A local home owner reached out to our You Ask. We Investigate team about what to do with an overgrown tree.
Matt Himbert asked, "It’s a huge cost for me and my mom, since the tree is mostly dead due to low watering per restrictions. I want to see if the city will help. It’s also right by an underground transformer for Southern California Edison and poses a risk."
Himbert’s mom, Mary Himbert, said she bought her house because of the tree, but conserving water during the drought made it die.
"Last year is when i lost it. I cut back too much on the watering. It’s not my beautiful tree any more," Himbert explained.
Himbert said she is concerned because the tree is cracking the house and that’s not all.
"I have all the utilities at the corner," she explained.
Her son, Matt Himbert, said the transformer is located just feet away from the tree.
"I know the lines are going right by where the roots are at, and it’s just one of those things, the lines are feeding the house, and one of these days it’s just going to finally show its ugly face," Himbert said.
Southern California Edison said they inspected the tree, and found it poses no risk to the underground equipment, which means the Himbert’s have to pay to get it removed.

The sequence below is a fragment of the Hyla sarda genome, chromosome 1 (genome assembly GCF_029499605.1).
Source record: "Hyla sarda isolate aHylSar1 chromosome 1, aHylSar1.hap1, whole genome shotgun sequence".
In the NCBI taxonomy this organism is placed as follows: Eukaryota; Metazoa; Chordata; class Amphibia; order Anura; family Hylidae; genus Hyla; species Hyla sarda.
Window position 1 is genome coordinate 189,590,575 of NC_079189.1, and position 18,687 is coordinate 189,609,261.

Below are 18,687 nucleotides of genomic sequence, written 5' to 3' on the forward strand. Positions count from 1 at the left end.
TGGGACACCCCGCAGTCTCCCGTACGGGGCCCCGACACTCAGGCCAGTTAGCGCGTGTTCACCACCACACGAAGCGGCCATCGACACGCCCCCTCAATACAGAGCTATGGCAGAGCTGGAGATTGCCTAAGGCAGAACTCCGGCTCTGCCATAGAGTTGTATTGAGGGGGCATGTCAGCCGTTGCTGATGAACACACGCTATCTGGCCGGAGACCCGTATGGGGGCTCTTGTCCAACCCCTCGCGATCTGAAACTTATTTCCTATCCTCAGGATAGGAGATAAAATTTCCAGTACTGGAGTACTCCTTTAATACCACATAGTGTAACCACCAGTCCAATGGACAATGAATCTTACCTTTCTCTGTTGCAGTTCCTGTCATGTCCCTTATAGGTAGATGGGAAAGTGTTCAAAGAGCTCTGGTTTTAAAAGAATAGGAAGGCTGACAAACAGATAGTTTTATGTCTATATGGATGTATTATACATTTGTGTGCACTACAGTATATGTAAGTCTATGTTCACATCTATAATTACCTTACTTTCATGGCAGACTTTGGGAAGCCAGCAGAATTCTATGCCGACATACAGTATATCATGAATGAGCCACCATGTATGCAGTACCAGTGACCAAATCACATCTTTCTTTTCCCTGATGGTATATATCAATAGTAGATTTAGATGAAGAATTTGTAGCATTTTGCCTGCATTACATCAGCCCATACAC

"Anywhere from $3,000 – $5,000. I just gave up. I thought I don’t have the money to do that," Himbert said.
Matt Himbert said he’s been struggling to find a new job, so removing the mostly dead tree is a huge burden.
"It’s one of those things, you gotta do something to protect the safety of your house and doing something like this is going to cost," Himbert said.
It’s costly, but they said, even if it’s not hurting the transformer.
"It just worries me every time we get strong winds, where is it going to land?"
Southern California Edison said to call if you are concerned about tree’s getting in the way of power lines. If action is needed, Southern California Edison will send an approved contractor free of charge.